In Mexico, Families Hope Immigration Reform Will Trigger Reunions

May. 13, 2013 / By



Fronteras Desk/PRI’s The World, News Feature, Jude Joffe-Block

TEPEAPULCO, Mexico — It’s a typical Sunday in the town of Tepeapulco, in Mexico’s central highlands. Families gather, cook and catch up.

And that’s the scene at Santiago Domínguez’s home. At 82-years-old, he’s the family patriarch. He’s wearing pressed slacks, his dark hair smoothed back. By lunchtime, he’s surrounded by relatives.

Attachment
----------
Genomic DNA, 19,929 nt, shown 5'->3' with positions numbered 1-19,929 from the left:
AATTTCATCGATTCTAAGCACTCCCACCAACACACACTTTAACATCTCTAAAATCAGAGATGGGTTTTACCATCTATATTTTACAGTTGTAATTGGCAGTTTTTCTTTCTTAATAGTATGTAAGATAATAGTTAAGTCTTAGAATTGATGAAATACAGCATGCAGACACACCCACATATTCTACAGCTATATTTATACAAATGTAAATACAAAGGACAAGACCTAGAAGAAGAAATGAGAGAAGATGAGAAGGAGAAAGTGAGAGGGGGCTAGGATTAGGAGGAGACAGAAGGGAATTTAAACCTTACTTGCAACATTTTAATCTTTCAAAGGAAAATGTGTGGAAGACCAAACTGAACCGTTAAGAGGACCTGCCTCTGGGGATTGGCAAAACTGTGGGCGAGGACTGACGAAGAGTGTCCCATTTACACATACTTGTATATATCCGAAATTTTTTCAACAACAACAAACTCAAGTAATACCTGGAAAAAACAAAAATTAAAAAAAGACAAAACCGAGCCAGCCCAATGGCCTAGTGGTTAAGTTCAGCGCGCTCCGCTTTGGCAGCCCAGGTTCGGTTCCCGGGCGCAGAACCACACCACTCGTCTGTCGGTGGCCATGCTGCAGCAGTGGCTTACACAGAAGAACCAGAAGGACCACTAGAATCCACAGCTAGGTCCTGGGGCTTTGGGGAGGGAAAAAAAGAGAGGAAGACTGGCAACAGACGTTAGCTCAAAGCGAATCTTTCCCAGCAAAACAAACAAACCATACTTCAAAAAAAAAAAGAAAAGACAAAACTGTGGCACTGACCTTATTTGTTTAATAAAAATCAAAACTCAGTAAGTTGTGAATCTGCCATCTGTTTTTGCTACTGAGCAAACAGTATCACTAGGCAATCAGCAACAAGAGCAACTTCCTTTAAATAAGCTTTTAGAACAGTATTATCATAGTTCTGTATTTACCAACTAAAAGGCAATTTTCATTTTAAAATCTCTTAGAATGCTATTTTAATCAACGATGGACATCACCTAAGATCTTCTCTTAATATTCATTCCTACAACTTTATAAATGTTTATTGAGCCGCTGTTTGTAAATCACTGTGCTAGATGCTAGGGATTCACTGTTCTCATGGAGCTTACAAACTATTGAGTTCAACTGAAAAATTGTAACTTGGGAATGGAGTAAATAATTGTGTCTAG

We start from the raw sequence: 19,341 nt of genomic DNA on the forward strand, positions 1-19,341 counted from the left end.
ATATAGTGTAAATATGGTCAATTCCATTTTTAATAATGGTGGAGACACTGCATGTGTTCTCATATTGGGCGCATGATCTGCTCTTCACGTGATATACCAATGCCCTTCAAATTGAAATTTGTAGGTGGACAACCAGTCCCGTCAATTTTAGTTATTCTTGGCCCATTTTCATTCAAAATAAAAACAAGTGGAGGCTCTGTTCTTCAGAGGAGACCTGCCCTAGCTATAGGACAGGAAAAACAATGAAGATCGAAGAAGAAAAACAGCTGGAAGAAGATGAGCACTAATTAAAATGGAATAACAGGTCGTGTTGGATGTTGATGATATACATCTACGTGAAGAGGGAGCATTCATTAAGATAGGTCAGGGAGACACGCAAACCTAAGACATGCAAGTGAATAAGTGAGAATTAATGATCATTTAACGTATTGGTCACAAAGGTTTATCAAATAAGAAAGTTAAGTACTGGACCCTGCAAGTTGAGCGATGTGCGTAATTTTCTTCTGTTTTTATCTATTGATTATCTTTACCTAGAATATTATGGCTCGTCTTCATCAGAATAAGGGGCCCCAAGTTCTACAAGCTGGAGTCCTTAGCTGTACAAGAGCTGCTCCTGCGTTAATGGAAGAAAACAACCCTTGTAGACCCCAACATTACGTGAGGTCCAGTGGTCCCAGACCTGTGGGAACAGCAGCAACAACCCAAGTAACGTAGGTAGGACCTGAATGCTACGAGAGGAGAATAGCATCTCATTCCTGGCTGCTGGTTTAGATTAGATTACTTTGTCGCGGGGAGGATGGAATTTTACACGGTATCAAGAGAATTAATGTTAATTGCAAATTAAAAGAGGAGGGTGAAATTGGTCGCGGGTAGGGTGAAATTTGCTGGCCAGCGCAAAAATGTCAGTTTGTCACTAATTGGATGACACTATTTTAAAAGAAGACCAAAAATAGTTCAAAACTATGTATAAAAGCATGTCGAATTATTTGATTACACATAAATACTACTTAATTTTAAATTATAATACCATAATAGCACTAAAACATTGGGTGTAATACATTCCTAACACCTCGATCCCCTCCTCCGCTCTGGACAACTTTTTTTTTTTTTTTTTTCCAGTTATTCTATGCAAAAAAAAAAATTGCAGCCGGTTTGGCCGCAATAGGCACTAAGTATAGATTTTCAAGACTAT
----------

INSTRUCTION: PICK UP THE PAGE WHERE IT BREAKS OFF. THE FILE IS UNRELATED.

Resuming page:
But one person’s always missing: Rosa, Domínguez’s daughter. In the living room, there’s a picture of her as a young woman.

“I thought she’d only be gone three or four years—and then come back,” Domínguez said in Spanish.

But it’s been 18 years since Rosa left for Arizona with her two young sons. They went illegally to join the boys’ father there. She’s now 43 and has never returned to Mexico. Without papers, it’s just too risky.

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